Expediting IoT Growth with Blockchain

[fa icon='calendar'] Dec 19, 2016 2:33:54 PM / by Brittney Borowicz posted in blockchain, blockchain technology, General, internet, Internet of Things, IoT, M2M, machine to machine, tech, TechCrunch, technology

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By Nathan Rockershousen, Technical Writer/Marketing

The Internet of Things (IoT) has been developed with a centralized communication model as an integral part of its infrastructure. The cloud acts as the centerpiece for IoT communication, allowing devices to communicate, store and process data, and connect through the internet. However, cloud technology will be unable to sustain the sheer amount of data that is being processed with the growing IoT. Blockchain technology can be used to create a more decentralized communication model, helping alleviate the discrepancies of privacy, communication, and scalability for the IoT.

Cloud technology is great for introducing the power and potential deployments of IoT. In a TechCrunch article, the issues of future cloud applications are captured perfectly when author Ben Dickson states, “cloud servers will remain a bottleneck and point of failure that can disrupt the entire network.” The issue is that IoT ecosystems are expanding at an unprecedented rate; the resources that need to be allocated for maintaining the cloud will not be enough to nurture the growth of this technology. The cloud may be the IoT solution at this point in its development, but the costs and demands of processing that much data will become a nuisance. There needs to be an improved system for handling the heavy traffic of smart technology.

Blockchain technology is the answer the IoT industry has been searching for. Blockchain is a Machine to Machine (M2M) communication platform that enables devices to act as nodes and communicate with each other, removing the stress of storing everything in a central server. This innovative technology can help track and monitor the vast quantities of connected deices, allowing for devices to be able to coordinate their transactions directly with other devices. This can help cut down on the expenses of maintaining the enormous cloud networks and data centers.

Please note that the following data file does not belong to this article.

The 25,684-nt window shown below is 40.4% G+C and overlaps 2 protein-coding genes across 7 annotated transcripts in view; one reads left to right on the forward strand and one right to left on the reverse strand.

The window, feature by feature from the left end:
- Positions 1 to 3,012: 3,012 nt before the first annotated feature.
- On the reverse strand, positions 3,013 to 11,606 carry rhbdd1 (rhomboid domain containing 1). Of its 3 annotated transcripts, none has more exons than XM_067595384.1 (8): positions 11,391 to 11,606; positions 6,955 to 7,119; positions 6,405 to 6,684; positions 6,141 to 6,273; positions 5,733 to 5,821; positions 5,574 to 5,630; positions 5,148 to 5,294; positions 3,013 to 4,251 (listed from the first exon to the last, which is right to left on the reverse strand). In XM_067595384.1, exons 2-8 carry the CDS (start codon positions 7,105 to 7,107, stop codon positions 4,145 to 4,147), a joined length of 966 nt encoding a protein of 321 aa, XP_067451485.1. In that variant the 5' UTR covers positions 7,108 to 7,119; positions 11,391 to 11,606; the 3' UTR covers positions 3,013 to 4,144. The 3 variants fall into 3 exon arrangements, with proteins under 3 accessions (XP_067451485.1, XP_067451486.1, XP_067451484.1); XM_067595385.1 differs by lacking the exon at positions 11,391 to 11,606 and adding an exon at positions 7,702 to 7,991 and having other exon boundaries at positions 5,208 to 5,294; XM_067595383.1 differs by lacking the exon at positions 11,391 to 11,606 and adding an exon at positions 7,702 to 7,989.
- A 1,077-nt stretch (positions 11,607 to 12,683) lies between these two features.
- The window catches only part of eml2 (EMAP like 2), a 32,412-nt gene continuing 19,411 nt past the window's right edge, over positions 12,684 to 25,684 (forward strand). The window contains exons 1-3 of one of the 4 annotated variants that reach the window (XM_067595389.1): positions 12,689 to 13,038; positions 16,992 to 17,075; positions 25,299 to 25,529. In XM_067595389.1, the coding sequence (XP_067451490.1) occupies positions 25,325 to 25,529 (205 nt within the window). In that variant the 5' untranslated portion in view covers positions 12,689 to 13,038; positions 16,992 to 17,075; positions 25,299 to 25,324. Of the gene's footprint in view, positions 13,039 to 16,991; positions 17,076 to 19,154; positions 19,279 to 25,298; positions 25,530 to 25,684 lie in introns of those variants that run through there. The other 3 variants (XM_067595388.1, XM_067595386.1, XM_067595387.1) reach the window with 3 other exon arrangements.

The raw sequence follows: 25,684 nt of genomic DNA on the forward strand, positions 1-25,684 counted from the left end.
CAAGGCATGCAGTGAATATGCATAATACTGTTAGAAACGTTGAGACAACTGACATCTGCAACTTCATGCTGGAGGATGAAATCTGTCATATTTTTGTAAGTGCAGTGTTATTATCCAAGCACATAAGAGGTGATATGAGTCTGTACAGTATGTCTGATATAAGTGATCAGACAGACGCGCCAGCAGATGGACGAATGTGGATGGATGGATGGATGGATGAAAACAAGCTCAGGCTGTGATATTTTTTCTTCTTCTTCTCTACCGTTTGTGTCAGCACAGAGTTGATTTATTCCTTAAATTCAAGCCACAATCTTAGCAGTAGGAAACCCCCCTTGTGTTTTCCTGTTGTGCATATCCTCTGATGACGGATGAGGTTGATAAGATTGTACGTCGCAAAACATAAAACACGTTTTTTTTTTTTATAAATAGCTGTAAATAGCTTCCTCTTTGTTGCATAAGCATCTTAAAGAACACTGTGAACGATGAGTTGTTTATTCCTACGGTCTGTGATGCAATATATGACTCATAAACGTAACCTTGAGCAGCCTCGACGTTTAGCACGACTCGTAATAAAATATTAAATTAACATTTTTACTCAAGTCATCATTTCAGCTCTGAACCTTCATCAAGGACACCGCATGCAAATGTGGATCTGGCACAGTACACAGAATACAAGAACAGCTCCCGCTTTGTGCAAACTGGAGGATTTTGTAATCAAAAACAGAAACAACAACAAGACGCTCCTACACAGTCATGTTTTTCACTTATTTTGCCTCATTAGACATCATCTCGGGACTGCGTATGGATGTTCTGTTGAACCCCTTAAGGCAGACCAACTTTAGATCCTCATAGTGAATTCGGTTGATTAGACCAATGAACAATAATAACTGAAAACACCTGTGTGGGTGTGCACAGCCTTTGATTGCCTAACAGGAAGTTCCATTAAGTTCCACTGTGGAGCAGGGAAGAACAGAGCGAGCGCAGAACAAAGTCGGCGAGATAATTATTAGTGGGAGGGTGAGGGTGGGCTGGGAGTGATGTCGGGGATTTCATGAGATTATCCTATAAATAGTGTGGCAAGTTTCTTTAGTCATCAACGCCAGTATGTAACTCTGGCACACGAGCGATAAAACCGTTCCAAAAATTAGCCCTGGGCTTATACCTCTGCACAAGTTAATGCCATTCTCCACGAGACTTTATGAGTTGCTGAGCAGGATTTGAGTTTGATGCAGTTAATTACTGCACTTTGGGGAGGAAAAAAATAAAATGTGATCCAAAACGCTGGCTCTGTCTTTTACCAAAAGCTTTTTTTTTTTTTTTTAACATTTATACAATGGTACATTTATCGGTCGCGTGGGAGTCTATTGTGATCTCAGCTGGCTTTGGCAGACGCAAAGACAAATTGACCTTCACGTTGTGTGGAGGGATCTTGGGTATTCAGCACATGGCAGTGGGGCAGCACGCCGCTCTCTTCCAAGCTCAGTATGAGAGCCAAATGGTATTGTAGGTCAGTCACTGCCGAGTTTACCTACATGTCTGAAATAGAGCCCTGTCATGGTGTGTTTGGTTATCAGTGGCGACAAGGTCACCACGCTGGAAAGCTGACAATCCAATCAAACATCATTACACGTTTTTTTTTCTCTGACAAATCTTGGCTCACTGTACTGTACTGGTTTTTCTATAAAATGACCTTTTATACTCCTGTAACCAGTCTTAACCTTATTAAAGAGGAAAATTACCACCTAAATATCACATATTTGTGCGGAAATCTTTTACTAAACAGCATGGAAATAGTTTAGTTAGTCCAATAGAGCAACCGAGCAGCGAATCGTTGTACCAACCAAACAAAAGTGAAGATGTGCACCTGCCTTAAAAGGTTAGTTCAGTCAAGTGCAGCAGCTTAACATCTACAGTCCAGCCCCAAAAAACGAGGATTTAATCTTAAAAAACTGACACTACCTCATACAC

One way to further understand the blockchain approach is to examine common network topologies. Utilizing the cloud as the centerpiece for IoT infrastructure is essentially creating a star network configuration. This means that each devices is acting as a node that is connected to a central device. The nodes cannot communicate directly; they can only communicate through the central device. The issue with this is that if there is a single point of failure, particularly the central device, the entire network goes down. Blockchain technology enables the network to resemble more of a mesh network configuration. This essentially means that every node is connected to each other and can communicate without going through a central device. This does create some redundancy within a network, but it this could be a more reliable solution for the IoT.

Decentralizing the communication model of the IoT can be an important step in establishing a reliable network for devices to operate within. The security of the IoT would also be improved due to the fact that there is no central point the information has to go through, removing the possibility of data being intercepted at the central device. Even though this technology is very promising, it does not come without problems. Setting up these networks is much more complex than setting up one that runs through the cloud. Once these networks are setup, there comes the issue of creating them on a scale where billions of devices can communicate directly with each other. The future of this technology is unclear due to these roadblocks, but the potential ability to have a seamless network with M2M communication is ideal for the development of the IoT.